Some of the reactions to the novel are now pretty hilarious, in an obnoxious sort of way. One review in New Zealand lamenting that the author felt the need to ‘resort to the apparently obligatory florid ethnic scenes to fill out the book.’ Smarter analyses such as Na Te Morehu said ‘Sons, like Witi Ihimaera’s groundbreaking story collection, Pounamu Pounamu, “rips away the covers of niceties” and looks at the sustaining and confining aspects of nostalgia for a mythicised past and home.’ (Sharrad, 2003).
The book’s strongest moments for me are its most subtle. The protagonist’s father's shock on the boat journeying to New Zealand at seeing two crewman having illicit sex in a lifeboat (metaphorically his fear that his conservative family is about to ‘Abandon all hope, ye who enter here.) The scene where the young boy is made to kill the pig at a feast, and goes through a maelstrom of emotions. The sequence where the two boys save an old man picking over a rubbish dump from being beaten up by bullies and their disbelief that a Papalagi elder could be treated like this. At other times the protagonist as a young man sometimes feels a bit too cool, a young man’s projection of the romantic view of the existentialist loner always swinging his jacket over his shoulder and leaving.
The New Zealand Wendt was describing was circa late 1960’s, when Samoans were often spoken of as if characters from Kipling’s jungles, with a searing mix of tut-tutting patronisation and outright contempt. But that’s trap set for us by history, this sense that we’ve evolved way beyond that. It is not an invitation for us in 2011 to get cosy and comfortable in leaving those days behind. To do so would be to ignore the warnings of this novel. The story is also as much about class conflict and inter-generational conflict (which was of earthquake proportions in the late 1960’s and early 1970’s) as it is about ethnic and cultural conflict.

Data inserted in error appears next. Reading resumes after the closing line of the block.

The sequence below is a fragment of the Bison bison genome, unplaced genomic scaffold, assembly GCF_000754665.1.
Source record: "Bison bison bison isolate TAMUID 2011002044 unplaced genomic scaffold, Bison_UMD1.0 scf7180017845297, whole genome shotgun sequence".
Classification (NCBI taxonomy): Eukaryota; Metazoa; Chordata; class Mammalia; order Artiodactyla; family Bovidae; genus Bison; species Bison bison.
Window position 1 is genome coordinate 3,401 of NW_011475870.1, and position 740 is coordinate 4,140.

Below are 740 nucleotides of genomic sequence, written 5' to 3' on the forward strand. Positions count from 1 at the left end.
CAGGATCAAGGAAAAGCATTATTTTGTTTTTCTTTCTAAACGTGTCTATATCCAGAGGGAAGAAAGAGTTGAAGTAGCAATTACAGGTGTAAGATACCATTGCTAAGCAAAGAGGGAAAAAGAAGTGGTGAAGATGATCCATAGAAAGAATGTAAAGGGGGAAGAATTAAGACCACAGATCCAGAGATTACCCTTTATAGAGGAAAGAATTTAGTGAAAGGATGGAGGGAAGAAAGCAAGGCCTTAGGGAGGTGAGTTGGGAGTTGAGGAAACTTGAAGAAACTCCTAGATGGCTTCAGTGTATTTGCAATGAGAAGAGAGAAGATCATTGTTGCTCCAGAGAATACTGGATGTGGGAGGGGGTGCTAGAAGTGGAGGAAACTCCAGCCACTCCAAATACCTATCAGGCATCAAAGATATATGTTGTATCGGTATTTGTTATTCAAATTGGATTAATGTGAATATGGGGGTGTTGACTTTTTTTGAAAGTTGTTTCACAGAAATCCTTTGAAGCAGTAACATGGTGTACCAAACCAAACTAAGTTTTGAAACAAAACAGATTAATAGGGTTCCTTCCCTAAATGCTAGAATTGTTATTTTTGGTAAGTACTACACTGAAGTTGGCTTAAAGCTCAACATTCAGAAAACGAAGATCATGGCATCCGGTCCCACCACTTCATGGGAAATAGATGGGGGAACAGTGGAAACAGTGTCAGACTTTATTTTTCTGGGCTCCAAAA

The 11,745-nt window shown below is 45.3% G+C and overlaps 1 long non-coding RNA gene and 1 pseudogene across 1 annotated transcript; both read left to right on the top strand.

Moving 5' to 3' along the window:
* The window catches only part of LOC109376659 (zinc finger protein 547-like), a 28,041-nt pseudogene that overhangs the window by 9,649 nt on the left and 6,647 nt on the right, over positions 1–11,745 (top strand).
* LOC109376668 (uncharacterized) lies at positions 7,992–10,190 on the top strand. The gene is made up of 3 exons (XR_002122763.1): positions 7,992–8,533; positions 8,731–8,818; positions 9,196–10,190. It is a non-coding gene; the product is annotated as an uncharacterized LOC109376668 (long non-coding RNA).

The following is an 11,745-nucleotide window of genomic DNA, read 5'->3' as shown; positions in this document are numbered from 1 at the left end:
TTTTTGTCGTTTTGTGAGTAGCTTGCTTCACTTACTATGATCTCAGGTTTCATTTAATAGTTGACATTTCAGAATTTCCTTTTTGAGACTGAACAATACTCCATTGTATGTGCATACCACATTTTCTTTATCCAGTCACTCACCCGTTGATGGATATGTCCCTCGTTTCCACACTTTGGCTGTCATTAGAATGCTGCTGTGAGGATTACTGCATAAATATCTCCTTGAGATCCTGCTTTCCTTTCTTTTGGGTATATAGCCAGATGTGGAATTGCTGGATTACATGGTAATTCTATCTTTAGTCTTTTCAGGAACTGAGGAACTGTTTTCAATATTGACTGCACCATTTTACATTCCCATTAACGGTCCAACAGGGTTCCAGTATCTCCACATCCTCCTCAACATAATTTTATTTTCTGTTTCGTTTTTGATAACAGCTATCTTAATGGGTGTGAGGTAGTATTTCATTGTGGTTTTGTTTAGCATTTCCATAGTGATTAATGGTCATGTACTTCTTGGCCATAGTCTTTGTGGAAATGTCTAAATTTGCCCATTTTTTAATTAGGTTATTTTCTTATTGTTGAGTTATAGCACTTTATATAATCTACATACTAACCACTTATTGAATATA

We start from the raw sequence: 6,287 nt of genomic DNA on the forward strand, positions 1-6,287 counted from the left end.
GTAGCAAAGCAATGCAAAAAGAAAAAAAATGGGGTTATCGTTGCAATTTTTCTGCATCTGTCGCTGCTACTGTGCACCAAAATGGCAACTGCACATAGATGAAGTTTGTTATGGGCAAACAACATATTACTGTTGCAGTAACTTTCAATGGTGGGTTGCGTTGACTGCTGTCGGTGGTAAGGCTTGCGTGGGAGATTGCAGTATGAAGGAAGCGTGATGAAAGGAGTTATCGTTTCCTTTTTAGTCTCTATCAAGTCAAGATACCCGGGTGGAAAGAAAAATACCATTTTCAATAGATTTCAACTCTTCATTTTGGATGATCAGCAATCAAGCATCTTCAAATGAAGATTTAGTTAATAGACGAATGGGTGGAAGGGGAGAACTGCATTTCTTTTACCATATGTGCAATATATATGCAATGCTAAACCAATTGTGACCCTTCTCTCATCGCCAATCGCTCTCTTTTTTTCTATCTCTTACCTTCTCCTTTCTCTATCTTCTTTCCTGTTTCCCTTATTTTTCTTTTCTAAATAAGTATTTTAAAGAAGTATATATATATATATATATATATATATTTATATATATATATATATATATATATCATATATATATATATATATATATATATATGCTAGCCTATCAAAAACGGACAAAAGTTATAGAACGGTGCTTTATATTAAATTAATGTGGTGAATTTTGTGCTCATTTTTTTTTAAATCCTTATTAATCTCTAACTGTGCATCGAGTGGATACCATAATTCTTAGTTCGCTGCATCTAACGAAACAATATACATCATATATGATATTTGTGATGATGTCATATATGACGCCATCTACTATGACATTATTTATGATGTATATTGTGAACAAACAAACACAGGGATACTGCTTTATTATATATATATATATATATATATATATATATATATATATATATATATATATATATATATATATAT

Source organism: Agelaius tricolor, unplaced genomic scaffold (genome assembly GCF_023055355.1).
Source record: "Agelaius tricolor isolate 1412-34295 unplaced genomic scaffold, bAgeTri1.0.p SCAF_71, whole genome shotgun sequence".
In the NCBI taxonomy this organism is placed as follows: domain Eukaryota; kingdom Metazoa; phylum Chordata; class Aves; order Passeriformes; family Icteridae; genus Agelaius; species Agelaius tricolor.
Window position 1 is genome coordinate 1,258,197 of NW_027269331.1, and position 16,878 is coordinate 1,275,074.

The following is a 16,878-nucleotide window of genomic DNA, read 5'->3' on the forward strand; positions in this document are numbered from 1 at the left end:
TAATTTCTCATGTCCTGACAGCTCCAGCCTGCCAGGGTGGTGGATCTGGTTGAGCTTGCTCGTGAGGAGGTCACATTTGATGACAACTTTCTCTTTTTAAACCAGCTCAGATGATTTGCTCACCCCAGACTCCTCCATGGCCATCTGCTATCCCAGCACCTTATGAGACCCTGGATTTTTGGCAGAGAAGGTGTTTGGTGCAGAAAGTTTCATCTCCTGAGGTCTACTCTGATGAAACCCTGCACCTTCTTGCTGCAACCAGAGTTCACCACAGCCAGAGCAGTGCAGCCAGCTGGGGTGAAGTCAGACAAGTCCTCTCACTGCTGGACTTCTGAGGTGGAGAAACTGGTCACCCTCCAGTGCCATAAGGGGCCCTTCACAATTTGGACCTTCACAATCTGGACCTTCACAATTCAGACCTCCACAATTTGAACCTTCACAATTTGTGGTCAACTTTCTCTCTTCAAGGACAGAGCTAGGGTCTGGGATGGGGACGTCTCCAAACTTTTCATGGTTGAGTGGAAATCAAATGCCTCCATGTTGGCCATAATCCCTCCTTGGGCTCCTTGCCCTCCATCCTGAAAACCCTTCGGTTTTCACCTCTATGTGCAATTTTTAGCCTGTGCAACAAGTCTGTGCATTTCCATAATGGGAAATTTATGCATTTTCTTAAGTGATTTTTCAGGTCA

Sons for the Return Home is a brave book by a brave writer who has shown courage and honesty for decades now. I recently read an obituary for a noted business figure that said that the figure ‘was a man of courage.’ A closer reading saw that said businessman in fact always stood up for the apparatus of power and those who held it, for entrenched privilege. To see such shooting from behind mile-high sandbags as courageous is ridiculous. It takes courage to stand against power, to deconstruct the myths of not one society but two, to rattle the bars around you.